As a way to introduce recreational marijuana dispensaries in the state, Connecticut has a lottery system in which applicants must pay a lottery fee and submit an application to be included. A report from the Hartford Business Journal is raising eyebrows after stating that the companies competing for a license submitted hundreds of applications to increase their odds at winning.
In September, the Connecticut Department of Consumer Protection selected winners in the retailer and micro-cultivator license types. According to data from the licensing database of Connecticut’s cannabis lottery system, those winners were able to increase their odds at success by submitting as many applications as they could afford. Application fees for the general lottery ranged from $250 to $1,000, depending on the license type.
A Much Too Easy Application Process
“With the fairly low price per entry combined with the no cap on the number of entries you are allowed to submit, it means you get businesses not entirely buying licenses straight away, but getting close enough to tip the scales in their favor,” John Engle, CEO of Cannabis Capital Group, said. “One group spent about $200,000 to get ten percent of the entries in the lottery. While one-in-ten still is not the best, it certainly is better, so it is disappointing in that it is structurally more difficult for entrepreneurs who want to get in on the lottery.”
With over 37,000 applications total for just 56 licenses that were awarded, the lottery process may not have been the most well thought out system. In trying to make it easy and fairly cheap for the social equity applicants, it became unbalanced and far too easy for the larger corporations to apply for an uncapped amount of lottery positions.
Two Types of Lottery Applications
The state has two separate lotteries for social equity and general applicants, across eight licensing categories ranging from retailers and growers to delivery service companies and product packagers. All applications not selected in the social equity lottery are automatically entered into the general applicants pool. According to the Connecticut government website, a Social Equity Applicant is somebody who:
- Had an average household income of less than three times the State median household income over the last 3 tax years;
- AND, was a resident of a disproportionately impacted area for at least 5 of the past 10 years;
- OR, Was a resident of a disproportionately impacted area for at least 9 years before the age of 18.
“This is good in the sense that a dispensary lottery process is giving everyone an opportunity to potentially participate in the license issuance process versus a first-to-file paradigm, which tends to favor those who are financially better off,” Brandon Dorsky, CEO at Fruit Slabs, said. “A first-to-file favors those who can prepare materials quickly, and fast preparation is aided by financial resources and higher knowledge, whereas a lottery system sets a date and gives everyone the same amount of time to be competitively considered.”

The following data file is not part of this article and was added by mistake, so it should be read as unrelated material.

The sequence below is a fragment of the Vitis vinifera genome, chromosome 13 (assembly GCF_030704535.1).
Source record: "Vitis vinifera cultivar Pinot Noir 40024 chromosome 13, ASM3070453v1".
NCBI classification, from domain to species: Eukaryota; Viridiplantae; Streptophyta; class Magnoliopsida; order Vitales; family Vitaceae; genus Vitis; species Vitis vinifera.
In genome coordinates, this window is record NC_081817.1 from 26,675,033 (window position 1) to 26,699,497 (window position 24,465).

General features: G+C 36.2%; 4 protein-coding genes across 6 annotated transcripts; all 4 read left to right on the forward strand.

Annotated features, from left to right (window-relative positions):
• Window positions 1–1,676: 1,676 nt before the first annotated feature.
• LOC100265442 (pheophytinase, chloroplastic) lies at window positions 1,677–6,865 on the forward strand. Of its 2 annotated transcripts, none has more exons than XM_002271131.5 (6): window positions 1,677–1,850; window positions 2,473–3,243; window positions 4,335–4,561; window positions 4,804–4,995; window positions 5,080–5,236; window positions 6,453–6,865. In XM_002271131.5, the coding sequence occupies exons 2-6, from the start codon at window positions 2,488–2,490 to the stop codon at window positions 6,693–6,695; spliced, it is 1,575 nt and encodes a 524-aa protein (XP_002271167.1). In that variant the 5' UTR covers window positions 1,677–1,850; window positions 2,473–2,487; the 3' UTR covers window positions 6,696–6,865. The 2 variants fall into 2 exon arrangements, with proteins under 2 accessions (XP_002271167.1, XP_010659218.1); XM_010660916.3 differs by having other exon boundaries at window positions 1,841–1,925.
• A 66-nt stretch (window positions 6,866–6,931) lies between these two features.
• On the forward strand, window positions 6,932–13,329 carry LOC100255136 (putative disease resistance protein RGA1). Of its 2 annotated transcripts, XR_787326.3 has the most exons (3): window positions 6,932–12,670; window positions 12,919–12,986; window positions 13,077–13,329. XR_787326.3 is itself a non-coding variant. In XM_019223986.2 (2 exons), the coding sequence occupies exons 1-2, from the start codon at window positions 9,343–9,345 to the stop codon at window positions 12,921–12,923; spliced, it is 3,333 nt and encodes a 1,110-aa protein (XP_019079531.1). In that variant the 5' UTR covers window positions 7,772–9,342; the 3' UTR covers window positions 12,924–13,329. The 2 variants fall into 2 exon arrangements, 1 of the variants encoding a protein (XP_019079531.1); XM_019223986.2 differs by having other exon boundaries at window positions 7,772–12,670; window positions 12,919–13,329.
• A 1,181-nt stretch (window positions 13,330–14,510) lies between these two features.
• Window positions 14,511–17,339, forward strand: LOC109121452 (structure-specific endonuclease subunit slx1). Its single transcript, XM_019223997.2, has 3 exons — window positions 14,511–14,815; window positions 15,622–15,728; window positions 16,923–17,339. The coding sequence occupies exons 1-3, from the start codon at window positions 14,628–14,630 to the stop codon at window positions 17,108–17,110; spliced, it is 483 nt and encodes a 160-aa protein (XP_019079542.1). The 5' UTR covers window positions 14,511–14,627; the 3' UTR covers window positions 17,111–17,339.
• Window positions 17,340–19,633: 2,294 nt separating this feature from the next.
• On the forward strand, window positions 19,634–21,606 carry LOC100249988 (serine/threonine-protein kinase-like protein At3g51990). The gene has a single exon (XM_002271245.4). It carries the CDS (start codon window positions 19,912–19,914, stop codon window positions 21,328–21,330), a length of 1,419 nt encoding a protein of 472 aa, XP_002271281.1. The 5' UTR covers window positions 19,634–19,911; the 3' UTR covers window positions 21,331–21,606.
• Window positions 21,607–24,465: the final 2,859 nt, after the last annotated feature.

From an equity standpoint, a lottery is better, however how those lotteries are hosted or conducted and how the licenses are awarded may make them bring other equity considerations into mind. According to the Hartford Business Journal, social equity advocates are frustrated that the law did not limit the number of lottery applications that could be submitted by companies, giving individuals with deep pockets — or deep-pocketed investors — a major advantage in winning a small pool of licenses for everything from dispensaries and grow facilities to food and beverage manufacturers and delivery companies.
Corrective Changes Could Be on the Horizon
In total, just 56 licenses were doled out in this first lottery round, but the state has said there will be more lotteries in the future. If Connecticut changes the amount of entries each business is allowed to have, that will be of value, but it all depends if the state wants to learn from its own mistakes, according to Engle.
Back in 2021, Illinois botched the first round of cannabis license lottery applications. Applicants were permitted to either submit a single application but pay multiple application fees to obtain multiple application entries in the same lottery or to submit different applications and obtain multiple application entries. When the Department posted the list of participants for the Qualifying Applicant Lottery, some participants erroneously received an extra entry, while some others did not receive an entry they paid for and identified on their application.
The state of Illinois acknowledged and corrected their mistakes, and Connecticut could very well do the same, but only time will tell. “It will depend on how much consolidation is permitted under the new model as regulatory issues gradually take shape and enforce what this adult-use market is going to look like. This is the first time since the 90’s with the software technology boom and a whole new economy is opening up and coming to life, so this is why social equity is so important because once you have industry players, it is hard to dislodge them,” Engle said.